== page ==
I think I’m a good writer because I’m sensitive. I notice little things that others don’t see. I find the words that describe the smallest details that make life special. I’m a good teacher because I sense when others don’t understand. I’m a good strategist because I see connections everywhere. I anticipate problems at work way before anyone else can see them because I’m always asking questions and trying to understand the needs of others. My affinity for being immersed in my inner life makes me unique … not weird. 

If you think you might be a highly sensitive person, here are some resources for you. If you love someone who is a highly sensitive person, take a look at this material. Understand that there is nothing wrong with them, and they don’t have to “toughen up”. They just need to learn how to arrange their world so that they feel safe contributing. Our world needs more sensitive people. But we are often hiding under mushrooms. Make it safe for us to shine.

Resources for highly sensitive people can be found on this website. There’s even a quiz you can take. If you answer yes to 14 items on the quiz, you are highly sensitive. I had 23! And some areas have Meetup groups where you can meet others like you!

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Listen With Your Eyes

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The circus that is surrounding us today in regards to the Charlottesville events is irritating me. Yes, I am outraged at the event itself. I don’t think I need to add to the mayhem about that. For the record, as a young girl in Louisiana I was always puzzled by the statues in New Orleans. Why are we revering defeated generals who led a revolt against our own country? I, for one, say take them down. That war meant nothing to me except a good backdrop for the fictional novel Gone With the Wind.

As for the rest of the drama and the political fallout, the main thing that comes to my mind is what I learned in Alanon. People show you who they are. I don’t trust people’s words anymore anyway. Words are measured and sifted and sorted to project an image of who they want to be… of who they think they should be. They mean very little and spending time trying to get anyone to say something is meaningless. Even if they finally say it, it rings hollow. Just ask someone to tell you they love you. Feel what it feels like when they say they do. Yuk. Better left unsaid. They’ve already shown you who they are.

I’ve learned to listen with my eyes. Watch what they do. See who they befriend. Is there drama or peace or surrounding them? Are they humble or narcissistic? Do they act out of love or fear? What draws their attention? What motivates them to act? Who or what is in their heart? Where do they spend their money? What do they worship? Does who they say they are resonate with what you see? Is honesty and integrity evident?

Words are a dime-a-dozen. People show you who they are. When you see them, decide how you react. Do you protect yourself? Do you move closer? Do you trust them? Do you fear them? Can you put down your walls or should you build them higher and thicker and stronger? Do they need your prayer? Are they good for you or do they bring you down? Are they dangerous or safe?

Don’t become fixated on what someone says. Watch them. They will show you who they are.

Accepting my Brokenness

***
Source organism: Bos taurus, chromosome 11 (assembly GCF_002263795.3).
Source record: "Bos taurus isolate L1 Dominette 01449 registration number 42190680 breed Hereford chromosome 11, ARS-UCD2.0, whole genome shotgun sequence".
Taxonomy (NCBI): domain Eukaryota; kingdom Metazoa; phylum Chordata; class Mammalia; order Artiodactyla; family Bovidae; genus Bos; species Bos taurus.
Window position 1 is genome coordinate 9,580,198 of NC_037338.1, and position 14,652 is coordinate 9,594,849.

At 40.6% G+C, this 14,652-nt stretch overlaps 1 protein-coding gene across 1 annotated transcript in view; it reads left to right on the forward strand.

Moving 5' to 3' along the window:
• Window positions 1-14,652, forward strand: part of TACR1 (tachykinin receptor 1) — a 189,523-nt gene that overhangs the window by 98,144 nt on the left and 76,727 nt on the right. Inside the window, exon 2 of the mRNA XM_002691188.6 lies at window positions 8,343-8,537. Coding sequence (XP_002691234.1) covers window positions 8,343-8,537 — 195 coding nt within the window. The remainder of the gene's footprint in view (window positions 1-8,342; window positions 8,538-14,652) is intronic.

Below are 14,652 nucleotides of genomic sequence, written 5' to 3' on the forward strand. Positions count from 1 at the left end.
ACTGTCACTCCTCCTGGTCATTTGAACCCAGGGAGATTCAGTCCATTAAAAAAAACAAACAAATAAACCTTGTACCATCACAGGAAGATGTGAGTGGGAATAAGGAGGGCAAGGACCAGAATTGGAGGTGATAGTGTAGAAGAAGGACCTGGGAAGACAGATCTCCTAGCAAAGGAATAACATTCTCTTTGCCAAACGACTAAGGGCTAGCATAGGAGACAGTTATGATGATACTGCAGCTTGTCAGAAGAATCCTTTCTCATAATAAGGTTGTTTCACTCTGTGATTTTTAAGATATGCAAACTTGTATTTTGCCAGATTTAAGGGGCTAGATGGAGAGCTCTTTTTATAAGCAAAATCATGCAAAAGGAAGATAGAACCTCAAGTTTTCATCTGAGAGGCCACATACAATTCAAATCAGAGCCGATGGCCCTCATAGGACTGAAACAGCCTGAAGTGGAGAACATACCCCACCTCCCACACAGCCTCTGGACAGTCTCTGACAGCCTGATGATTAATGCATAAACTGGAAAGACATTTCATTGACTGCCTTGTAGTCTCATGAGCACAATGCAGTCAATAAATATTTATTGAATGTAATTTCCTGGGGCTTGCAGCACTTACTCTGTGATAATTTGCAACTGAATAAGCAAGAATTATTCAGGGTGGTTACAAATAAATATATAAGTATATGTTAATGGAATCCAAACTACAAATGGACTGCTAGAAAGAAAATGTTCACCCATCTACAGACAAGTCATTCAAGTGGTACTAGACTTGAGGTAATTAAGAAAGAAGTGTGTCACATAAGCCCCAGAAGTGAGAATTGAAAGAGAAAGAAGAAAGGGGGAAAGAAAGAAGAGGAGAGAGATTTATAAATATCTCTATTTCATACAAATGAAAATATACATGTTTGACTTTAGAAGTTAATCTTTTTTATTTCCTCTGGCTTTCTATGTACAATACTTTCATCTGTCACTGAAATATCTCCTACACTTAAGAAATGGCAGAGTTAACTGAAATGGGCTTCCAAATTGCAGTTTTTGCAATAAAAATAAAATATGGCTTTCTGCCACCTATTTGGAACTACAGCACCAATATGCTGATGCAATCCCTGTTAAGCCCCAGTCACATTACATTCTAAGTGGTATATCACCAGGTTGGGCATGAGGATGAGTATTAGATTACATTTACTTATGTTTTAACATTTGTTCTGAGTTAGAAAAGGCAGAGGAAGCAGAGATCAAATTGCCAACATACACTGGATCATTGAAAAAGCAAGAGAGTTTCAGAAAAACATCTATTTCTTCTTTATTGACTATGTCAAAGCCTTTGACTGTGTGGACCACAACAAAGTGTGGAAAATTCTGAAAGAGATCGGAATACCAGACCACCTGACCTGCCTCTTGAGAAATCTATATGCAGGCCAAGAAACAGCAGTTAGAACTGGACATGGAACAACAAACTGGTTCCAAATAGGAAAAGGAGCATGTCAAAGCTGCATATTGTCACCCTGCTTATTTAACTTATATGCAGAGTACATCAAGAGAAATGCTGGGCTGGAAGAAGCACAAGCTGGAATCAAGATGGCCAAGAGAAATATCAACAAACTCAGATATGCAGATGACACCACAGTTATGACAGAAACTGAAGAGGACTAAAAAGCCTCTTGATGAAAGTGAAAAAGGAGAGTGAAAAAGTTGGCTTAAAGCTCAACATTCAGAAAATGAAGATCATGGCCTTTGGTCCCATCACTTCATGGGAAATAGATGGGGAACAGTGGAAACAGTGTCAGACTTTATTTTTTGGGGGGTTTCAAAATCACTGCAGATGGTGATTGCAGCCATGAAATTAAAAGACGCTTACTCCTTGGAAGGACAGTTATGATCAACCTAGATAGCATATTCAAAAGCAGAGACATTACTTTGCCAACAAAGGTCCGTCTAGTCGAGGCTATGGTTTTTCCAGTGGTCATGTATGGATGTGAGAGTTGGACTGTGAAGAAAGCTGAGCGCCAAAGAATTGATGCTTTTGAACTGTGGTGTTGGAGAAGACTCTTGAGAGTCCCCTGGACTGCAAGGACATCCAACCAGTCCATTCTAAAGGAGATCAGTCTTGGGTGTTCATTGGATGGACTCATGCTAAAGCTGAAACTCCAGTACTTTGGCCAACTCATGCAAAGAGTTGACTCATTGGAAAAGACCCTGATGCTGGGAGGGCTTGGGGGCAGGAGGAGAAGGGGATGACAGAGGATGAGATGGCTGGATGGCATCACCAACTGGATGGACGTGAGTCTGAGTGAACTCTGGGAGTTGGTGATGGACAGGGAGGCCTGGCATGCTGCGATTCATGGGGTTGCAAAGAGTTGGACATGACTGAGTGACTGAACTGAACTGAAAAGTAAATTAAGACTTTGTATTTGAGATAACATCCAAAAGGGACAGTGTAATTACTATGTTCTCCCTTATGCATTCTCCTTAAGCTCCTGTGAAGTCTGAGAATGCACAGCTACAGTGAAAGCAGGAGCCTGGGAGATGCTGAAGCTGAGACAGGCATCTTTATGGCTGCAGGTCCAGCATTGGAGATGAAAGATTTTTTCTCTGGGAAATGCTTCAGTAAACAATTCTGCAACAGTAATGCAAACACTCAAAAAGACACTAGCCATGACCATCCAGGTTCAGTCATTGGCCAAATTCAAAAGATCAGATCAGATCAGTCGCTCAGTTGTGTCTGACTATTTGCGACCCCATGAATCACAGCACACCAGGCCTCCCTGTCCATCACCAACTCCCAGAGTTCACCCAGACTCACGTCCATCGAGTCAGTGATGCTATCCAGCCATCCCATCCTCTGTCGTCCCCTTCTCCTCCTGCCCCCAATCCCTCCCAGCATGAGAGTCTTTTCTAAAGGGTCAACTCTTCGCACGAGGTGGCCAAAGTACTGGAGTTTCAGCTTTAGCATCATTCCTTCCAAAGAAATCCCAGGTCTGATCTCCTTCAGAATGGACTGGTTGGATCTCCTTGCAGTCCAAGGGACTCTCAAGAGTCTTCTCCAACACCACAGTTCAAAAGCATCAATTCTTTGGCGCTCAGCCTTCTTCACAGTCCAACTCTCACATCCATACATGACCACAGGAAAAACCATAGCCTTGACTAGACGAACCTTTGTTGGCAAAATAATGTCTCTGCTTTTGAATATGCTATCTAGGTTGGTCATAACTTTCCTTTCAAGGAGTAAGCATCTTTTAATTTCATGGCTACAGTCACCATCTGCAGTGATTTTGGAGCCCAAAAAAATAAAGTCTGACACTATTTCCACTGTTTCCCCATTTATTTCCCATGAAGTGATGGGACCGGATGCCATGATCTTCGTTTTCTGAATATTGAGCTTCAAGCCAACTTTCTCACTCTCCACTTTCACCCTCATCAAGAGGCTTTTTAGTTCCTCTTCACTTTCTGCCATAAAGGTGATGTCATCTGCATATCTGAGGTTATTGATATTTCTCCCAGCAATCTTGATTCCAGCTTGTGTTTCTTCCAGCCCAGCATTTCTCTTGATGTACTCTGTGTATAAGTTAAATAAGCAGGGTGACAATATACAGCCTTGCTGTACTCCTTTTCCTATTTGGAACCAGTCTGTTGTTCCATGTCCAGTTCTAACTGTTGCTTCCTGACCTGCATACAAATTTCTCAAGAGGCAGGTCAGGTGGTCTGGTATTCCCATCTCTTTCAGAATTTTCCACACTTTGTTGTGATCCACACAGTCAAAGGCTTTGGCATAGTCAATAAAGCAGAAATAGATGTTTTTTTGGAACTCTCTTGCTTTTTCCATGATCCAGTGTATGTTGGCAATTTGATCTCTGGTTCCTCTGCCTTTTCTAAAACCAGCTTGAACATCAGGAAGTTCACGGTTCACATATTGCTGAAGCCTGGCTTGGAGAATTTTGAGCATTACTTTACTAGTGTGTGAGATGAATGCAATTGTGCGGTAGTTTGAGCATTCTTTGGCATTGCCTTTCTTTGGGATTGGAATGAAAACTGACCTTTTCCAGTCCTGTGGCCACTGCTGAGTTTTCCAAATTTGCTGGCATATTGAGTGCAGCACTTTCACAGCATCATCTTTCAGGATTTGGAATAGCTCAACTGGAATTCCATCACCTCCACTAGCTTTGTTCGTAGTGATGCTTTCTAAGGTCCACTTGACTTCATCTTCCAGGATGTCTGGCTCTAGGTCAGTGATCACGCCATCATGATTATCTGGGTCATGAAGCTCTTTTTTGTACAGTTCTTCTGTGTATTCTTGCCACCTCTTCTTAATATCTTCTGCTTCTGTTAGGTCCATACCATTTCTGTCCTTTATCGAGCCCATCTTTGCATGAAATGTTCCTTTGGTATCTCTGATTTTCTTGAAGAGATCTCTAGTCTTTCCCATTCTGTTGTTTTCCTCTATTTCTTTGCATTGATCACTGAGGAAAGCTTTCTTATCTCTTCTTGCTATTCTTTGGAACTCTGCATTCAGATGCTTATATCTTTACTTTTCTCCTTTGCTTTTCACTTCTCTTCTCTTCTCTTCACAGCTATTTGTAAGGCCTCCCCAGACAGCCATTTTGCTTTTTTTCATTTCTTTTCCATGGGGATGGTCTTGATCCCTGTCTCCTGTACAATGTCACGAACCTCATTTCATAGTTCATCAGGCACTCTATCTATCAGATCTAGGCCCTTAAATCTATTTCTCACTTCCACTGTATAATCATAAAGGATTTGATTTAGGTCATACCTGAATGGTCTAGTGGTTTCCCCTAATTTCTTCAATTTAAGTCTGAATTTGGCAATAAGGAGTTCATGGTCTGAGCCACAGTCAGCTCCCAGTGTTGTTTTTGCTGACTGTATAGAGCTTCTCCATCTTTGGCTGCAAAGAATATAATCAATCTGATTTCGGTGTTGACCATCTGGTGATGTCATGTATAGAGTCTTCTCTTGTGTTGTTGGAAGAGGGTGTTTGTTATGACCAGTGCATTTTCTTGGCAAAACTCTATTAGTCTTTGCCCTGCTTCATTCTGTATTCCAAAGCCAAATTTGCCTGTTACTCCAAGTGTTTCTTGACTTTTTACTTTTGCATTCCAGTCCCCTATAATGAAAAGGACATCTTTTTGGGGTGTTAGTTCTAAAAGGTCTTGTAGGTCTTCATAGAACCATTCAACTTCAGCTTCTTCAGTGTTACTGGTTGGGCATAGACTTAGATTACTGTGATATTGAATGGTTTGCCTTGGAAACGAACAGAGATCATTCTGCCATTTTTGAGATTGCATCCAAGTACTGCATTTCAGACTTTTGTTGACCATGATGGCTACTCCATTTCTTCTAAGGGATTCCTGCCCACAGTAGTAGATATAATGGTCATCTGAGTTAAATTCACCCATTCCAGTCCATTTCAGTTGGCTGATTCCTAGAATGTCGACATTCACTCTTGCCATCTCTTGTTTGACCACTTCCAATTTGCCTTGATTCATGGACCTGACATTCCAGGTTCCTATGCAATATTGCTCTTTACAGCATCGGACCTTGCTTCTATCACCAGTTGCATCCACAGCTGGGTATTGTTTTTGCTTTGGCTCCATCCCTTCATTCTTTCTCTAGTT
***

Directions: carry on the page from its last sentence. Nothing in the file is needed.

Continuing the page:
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I miss my house in Memphis. That place was so healing to me. The garden was too big for me to manage. The bedroom had no door. The bathroom only had a stand-up shower, so I couldn’t take baths for years. And the sunroom in the back wasn’t very well insulated which caused it to be cold in the winter and too hot in the summer. But that place was fertile ground for my growth as a person.

Be still and know that I am God. That scripture was scrawled across my empty yoga room wall at the front of the house. I’m sure the room was meant to be the living room, but I wanted the front room to be empty except for my spiritual space and those words that grounded and inspired me to stop trying to fix my life.

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I texted a friend of mine this weekend to see how she was doing. “Learning some things about being okay with my own brokenness, and the ability to just sit with that. To love myself with all my brokenness, and accept my humanity,” she texted back. Ahhhh, I thought. Accepting our brokenness … what a concept. Be still and know that I am God.

So much of my life I’ve been driven to fix things … numb my pain … say I’m sorry when I did nothing wrong  … eat to ease loneliness … find a man to fill the hole in my heart where compassion belongs. I didn’t understand that brokenness is the birthplace of wholeness.

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I thought that my heart was a vase that when shattered needed to be superglued to resemble its original form. That was so shortsighted. Isn’t it much more beautiful to accept the broken pieces as they are and create a mosaic. Choosing the most beautiful chunks, we create a stepping stone or a hanging ornament which reflects the sunshine. A mosaic carries the beauty of the original amid the amplified emotion of the breaking. Acceptance of my brokenness … be still and know that I am God.

A man died of alcoholism in that house. That’s how it came to me. I felt that I was a part of its healing just as it was part of mine. That house was empty of furnishings but full of love. Women laughed and cried and sat in their brokenness in that empty space. I painted the walls in many colors and opened my heart to the garden’s lushness. I cried tears of joy and sobbed with great sorrow. I accepted its many flaws without trying to fix them, and the garden endured my lack of experience with landscaping. The space felt huge, and my heart healed.

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How do we accept our brokenness? It’s so difficult to sit with pain and sorrow and guilt until it changes us. It’s much easier to try to fix it or numb out. The easier path is not the transformative one. I don’t have answers on how to accept your brokenness, but I know how I accept mine.

Be still and know that I am God.

~~Psalm 46:10